Once in Kingman and breakfast is finished, take time to enjoy the remarkable history this airport has to offer. The original control tower remains an icon, as the multiple flights of stairs leading to the windowed room are visible. The Kingman Army Airfield Historical Society has created a museum to document, highlight and preserve the importance this field played in our nation’s history. The museum is housed in an original hangar built in 1942.

The airport is located just off of historic Route 66. Uber or Lyft provide transportation, as do several taxi companies. This airport is not Kingman’s only brush with aviation history. Prior to the military field opening, Charles Lindbergh created an airstrip out of what had been a cow pasture as part of the first trans-continental airmail route. The strip was updated by Transcontinental Air Transport, the predecessor to TWA, and became Wallapai (Hualapai) Field. This airfield has since been built over; however, Kingman is rich in history and the multiple parks and memorials in town stand as a testament to this desert outpost.

Kingman is approximately 130nm Northwest of Phoenix, 240nm Northwest of Tucson, and 100nm West of Flagstaff. Nestled in a valley, the backdrop of the Hualapai range just to the South, the Cerrat Mountains to the West, and the Cottonwood Cliffs to the East all make for a scenic approach. These features also lead to downdrafts and wind conditions unique to flying in mountains, so focusing on weather conditions is highly recommended. The Bagdad 1 and Gladden 1 MOAs lie just to the South of Kingman, so use caution when navigating near or through them. We hope to see you there soon!

Arizona Airport Focus — Cottonwood (P52)

Cottonwood (P52) By Brian Schober.  This is the first in a series of articles highlighting unique and fun Arizona general aviation airports. This month, we are highlighting the Cottonwood airport, P52. The scenic and historic town of Cottonwood lies approximately 100 miles North of Phoenix or about 50 miles Southwest of Flagstaff. The airport was originally established in the early 1940’s as a training base for World War II naval cadets. The airport has been owned and operated by the Town/City of Cottonwood since 1968.

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Hangar Haciendas Airpark (AZ90) Laveen, AZ

Hangar Haciendas Airpark (AZ90) Laveen, AZ by Kit McCloud. This airpark has to catch your eye if you’ve flown over it or driven by it. Nestled between South Mountain of Phoenix and a small ridge to the north, Hangar Haciendas Airpark is slightly out in the country you might say, but at the same time close to the metropolitan Phoenix area. As you can see in the photo on their website, there were only a couple of houses on the airpark in 1984. This park has developed rapidly compared to most airparks in Arizona. The residents have over 25 planes based here including a helicopter.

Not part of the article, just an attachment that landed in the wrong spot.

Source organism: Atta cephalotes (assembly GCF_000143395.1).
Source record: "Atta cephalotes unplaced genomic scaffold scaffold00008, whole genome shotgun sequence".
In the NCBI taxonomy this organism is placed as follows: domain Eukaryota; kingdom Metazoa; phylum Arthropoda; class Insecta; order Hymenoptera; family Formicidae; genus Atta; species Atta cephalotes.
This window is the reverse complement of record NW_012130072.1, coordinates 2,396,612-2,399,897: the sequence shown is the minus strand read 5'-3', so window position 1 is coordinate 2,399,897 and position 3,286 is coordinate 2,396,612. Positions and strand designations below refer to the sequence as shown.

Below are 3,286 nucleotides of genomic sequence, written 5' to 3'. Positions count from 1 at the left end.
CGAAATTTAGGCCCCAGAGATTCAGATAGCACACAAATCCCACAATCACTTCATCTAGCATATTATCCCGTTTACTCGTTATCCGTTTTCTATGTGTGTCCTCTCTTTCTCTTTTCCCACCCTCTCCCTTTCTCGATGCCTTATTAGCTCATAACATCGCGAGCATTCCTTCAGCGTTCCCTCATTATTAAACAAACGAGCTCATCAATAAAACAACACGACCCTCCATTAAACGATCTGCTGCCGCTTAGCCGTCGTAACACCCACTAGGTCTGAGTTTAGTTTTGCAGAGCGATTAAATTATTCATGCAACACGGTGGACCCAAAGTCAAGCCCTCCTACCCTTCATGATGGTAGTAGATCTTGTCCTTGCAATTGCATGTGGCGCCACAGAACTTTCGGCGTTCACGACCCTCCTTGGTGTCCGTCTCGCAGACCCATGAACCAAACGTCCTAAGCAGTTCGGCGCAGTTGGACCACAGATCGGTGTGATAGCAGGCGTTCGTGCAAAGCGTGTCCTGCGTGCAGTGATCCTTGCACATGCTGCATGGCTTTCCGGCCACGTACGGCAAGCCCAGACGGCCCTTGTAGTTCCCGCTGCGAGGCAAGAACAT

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Castle Well Airpark

Castle Well Airpark (0AZ5) Morristown, AZ. Steve and Jackie Andros, originally from Cave Creek, searched out an area years ago near Morristown to build a runway and settle down.  They purchased this 55 acre parcel now divided into smaller parcels for home sites.  The micro area where the airpark sits is unique in that it contains beautiful views with an abundance of saguaros, several hiking and riding trails nearby, is surrounded by public lands, and is nearby highways 60 and 74 for quick access to Phoenix by car.

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Moreton Airpark

Moreton Airpark (23AZ) Wickenburg, AZ. Moreton is one of the oldest in the family of private Arizona airparks. Originating on the Moreton Ranch, at an elevation of elevation 2455’, the airfield was first surveyed and graded back in the fifties. In 1958 it was recognized by the federal government and designated by the FAA as 23AZ.

Read more...

Thunder Ridge Airpark

Thunder Ridge Airpark (AZ28) Morristown, AZ. Marristown, as described by Wikipedia, is a census-designated place in Maricopa County.  The Thunder Ridge Airpark is located at the intersections of highway 60 and 74 on the way to Wickenburg.  The airpark originated by four persons coming from another satellite airport in the Phoenix area back in 1993.

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Indian Hills Airpark

Indian Hills Airpark (2AZ1) Salome, AZ. Many of the Arizona airparks have uniqueness about them and Indian Hills is no exception. Located 100 miles west of Phoenix Sky Harbor on Highway 60 midway between I-10/60 junction and Aguila (Eagle Roost airpark), this airpark is home to 70 residents on 93 home sites. I had the pleasure of speaking with Jerry Breeyear about the airpark; he is the Airport Facilities Manager. Jerry is amongst several volunteers at Indian Hills who have a love for aviation and want to keep overhead to a minimum. 

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Skyranch at Carefree

Skyranch (18AZ) Carefree, AZ. “Caution: Aviation may be hazardous to your wealth…” As promised, I wanted to showcase some of Arizona’s many airparks. Where better to start than the very first Arizona airport to offer residents fly-in access? Carefree’s Skyranch. At an elevation of 2568 feet, the 27 acre airpark is in a magnificent location northeast of Phoenix, near Black Mountain, where the nearby granite rock formations of the Boulders Resort only enhance the already spectacular Sonoran desert. Built in 1961 as part of a master-planned community by visionary developers K.T. Palmer and Tom Darlington, the airpark predates the 1984 incorporation of the Town of Carefree by nearly 25 years.